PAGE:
The British Columbia Progress Board came out with its last report today. Gordon Campbell started the think tank in 2001 and now Christy Clark has ended it.
The report shows progress, but often in the wrong direction. You can find the whole report here but it will take patience. It weighs in at a hefty 20 MB in PDF format.
The report shows a decline in BC’s standing in Canada in many important areas in the last 10 years. We have gone from 4th to 5th place in the economy, from 3rd to 4th in personal income and from 5th to 7th in jobs.
In terms of social conditions BC sits in 9th place among the 10 provinces. BC sits in last place in terms of people in poverty (below the low income cut-offs). We are second worst in terms of long term unemployment.
Some of the information is an eye opener given 10 years of very business friendly government. Business productivity grew by 6.3% between 1997 and 2000 and by about 3% in the next ten years. More surprising was that BC ranks 25th out of 34 OECD jurisdictions when it comes to exports per capita. We ranked 4th in Canada on per capita spending on research and development.
We did better on items like the environment, university completion and business investment.
In its final press release the Board says:
The provincial government demonstrated great vision and courage when it established the BC Progress Board in 2001 to monitor British Columbia’s performance and advise on ways to improve it. What was remarkable, and what remains unmatched, was the board’s dedication to transparency and independence.
As well as great “vision and courage” the government showed great caution. The Board was made up entirely of captains of industry supported by a few academics and consultants. This may explain why it took the Board several years to publish its first report on social conditions in the province. A more representative group might have noticed people were hurting earlier.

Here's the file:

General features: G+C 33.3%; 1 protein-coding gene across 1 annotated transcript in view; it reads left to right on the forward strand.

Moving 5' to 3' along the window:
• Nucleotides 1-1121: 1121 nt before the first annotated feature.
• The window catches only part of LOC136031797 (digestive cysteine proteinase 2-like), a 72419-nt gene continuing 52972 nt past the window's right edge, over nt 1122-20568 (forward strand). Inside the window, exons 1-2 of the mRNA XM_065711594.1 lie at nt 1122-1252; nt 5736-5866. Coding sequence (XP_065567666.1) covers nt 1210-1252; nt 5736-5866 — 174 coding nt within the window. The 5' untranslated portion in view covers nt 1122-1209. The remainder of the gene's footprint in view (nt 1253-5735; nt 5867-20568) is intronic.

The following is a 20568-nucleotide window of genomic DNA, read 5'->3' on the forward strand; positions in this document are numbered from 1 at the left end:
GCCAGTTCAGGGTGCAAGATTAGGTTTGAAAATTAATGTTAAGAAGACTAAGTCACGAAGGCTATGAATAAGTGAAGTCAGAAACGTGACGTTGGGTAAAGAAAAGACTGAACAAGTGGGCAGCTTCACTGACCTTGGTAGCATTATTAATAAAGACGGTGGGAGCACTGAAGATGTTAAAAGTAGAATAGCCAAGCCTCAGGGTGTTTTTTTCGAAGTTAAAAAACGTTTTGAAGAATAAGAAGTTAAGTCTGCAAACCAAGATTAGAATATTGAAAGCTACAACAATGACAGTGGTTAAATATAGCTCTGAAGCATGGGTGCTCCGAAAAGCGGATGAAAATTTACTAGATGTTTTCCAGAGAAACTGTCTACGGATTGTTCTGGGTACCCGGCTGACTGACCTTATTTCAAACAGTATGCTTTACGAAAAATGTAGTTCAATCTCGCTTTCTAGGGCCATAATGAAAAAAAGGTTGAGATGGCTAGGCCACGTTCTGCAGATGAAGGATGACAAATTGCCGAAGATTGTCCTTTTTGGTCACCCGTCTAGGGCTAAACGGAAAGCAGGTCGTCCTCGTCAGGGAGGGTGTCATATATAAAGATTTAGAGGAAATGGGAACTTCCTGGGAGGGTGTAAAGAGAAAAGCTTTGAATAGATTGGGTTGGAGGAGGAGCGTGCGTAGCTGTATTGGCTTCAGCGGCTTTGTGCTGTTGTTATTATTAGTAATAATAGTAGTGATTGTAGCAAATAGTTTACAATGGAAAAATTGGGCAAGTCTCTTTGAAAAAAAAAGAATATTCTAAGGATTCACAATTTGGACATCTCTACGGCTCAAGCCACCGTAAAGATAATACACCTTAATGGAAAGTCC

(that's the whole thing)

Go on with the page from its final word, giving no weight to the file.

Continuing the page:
Despite that, over the years the Board has produced reports that shone a critical spotlight on many issues, particularly social issues, in BC.
The Vancouver Sun’s Craig McInnes was moved to tweet:
No wonder Clark’s shutting down Progress Board, no progress to report.
The business dominated Board will now be replaced by the new Jobs and Investment Board.
According to a government press release:
The BC Jobs and Investment Board will provide advice and direction to government on policies and programs to help attract sustainable investment, foster economic development and support job creation. It will focus on the eight key sectors in the BC Jobs Plan – forestry, mining, natural gas, agri-foods, technology, tourism, transportation (ports, marine and aerospace) and international education.
Presumably the awkward issues of poverty and unemployment will no longer be considered.
The government has promised the new board will be more broadly representative. The first two appointments this month have included as co-chairs a business boss and a First Nations Chief. I guess we will just have to wait and see if the other appointed members are more than the usual suspects.